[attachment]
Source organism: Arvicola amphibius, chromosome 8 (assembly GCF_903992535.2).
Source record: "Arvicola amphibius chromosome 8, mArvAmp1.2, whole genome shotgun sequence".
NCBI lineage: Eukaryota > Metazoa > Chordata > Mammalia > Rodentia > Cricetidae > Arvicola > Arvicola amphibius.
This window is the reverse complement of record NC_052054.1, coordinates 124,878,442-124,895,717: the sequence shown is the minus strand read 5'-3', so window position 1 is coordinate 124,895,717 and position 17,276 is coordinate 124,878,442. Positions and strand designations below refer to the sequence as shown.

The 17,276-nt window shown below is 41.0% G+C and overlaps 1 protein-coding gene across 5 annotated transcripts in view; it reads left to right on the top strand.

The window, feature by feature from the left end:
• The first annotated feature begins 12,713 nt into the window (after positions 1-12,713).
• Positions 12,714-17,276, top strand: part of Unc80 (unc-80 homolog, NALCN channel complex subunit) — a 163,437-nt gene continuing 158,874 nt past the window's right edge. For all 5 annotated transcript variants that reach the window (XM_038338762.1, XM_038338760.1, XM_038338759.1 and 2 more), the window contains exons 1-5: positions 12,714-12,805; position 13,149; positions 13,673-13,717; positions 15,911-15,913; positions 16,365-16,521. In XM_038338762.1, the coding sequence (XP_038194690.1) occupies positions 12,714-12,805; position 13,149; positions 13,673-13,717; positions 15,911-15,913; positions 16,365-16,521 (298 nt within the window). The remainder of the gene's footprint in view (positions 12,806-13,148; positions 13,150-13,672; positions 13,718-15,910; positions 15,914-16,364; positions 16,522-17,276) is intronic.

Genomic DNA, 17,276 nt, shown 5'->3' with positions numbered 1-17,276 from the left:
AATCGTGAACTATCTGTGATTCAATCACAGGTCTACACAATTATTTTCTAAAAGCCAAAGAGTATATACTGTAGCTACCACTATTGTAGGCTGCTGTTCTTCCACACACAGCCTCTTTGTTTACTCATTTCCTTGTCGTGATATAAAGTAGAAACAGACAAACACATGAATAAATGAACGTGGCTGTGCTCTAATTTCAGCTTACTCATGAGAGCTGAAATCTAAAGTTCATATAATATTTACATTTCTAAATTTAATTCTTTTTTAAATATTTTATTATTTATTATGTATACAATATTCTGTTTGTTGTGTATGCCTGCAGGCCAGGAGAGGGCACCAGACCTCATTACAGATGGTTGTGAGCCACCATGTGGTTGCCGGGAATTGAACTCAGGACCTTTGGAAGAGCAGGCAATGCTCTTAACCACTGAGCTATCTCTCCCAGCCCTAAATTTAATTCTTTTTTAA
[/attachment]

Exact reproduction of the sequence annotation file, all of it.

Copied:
Source organism: Arvicola amphibius, chromosome 8 (assembly GCF_903992535.2).
Source record: "Arvicola amphibius chromosome 8, mArvAmp1.2, whole genome shotgun sequence".
NCBI lineage: Eukaryota > Metazoa > Chordata > Mammalia > Rodentia > Cricetidae > Arvicola > Arvicola amphibius.
This window is the reverse complement of record NC_052054.1, coordinates 124,878,442-124,895,717: the sequence shown is the minus strand read 5'-3', so window position 1 is coordinate 124,895,717 and position 17,276 is coordinate 124,878,442. Positions and strand designations below refer to the sequence as shown.

The 17,276-nt window shown below is 41.0% G+C and overlaps 1 protein-coding gene across 5 annotated transcripts in view; it reads left to right on the top strand.

The window, feature by feature from the left end:
• The first annotated feature begins 12,713 nt into the window (after positions 1-12,713).
• Positions 12,714-17,276, top strand: part of Unc80 (unc-80 homolog, NALCN channel complex subunit) — a 163,437-nt gene continuing 158,874 nt past the window's right edge. For all 5 annotated transcript variants that reach the window (XM_038338762.1, XM_038338760.1, XM_038338759.1 and 2 more), the window contains exons 1-5: positions 12,714-12,805; position 13,149; positions 13,673-13,717; positions 15,911-15,913; positions 16,365-16,521. In XM_038338762.1, the coding sequence (XP_038194690.1) occupies positions 12,714-12,805; position 13,149; positions 13,673-13,717; positions 15,911-15,913; positions 16,365-16,521 (298 nt within the window). The remainder of the gene's footprint in view (positions 12,806-13,148; positions 13,150-13,672; positions 13,718-15,910; positions 15,914-16,364; positions 16,522-17,276) is intronic.

Genomic DNA, 17,276 nt, shown 5'->3' with positions numbered 1-17,276 from the left:
AATCGTGAACTATCTGTGATTCAATCACAGGTCTACACAATTATTTTCTAAAAGCCAAAGAGTATATACTGTAGCTACCACTATTGTAGGCTGCTGTTCTTCCACACACAGCCTCTTTGTTTACTCATTTCCTTGTCGTGATATAAAGTAGAAACAGACAAACACATGAATAAATGAACGTGGCTGTGCTCTAATTTCAGCTTACTCATGAGAGCTGAAATCTAAAGTTCATATAATATTTACATTTCTAAATTTAATTCTTTTTTAAATATTTTATTATTTATTATGTATACAATATTCTGTTTGTTGTGTATGCCTGCAGGCCAGGAGAGGGCACCAGACCTCATTACAGATGGTTGTGAGCCACCATGTGGTTGCCGGGAATTGAACTCAGGACCTTTGGAAGAGCAGGCAATGCTCTTAACCACTGAGCTATCTCTCCCAGCCCTAAATTTAATTCTTTTTTAA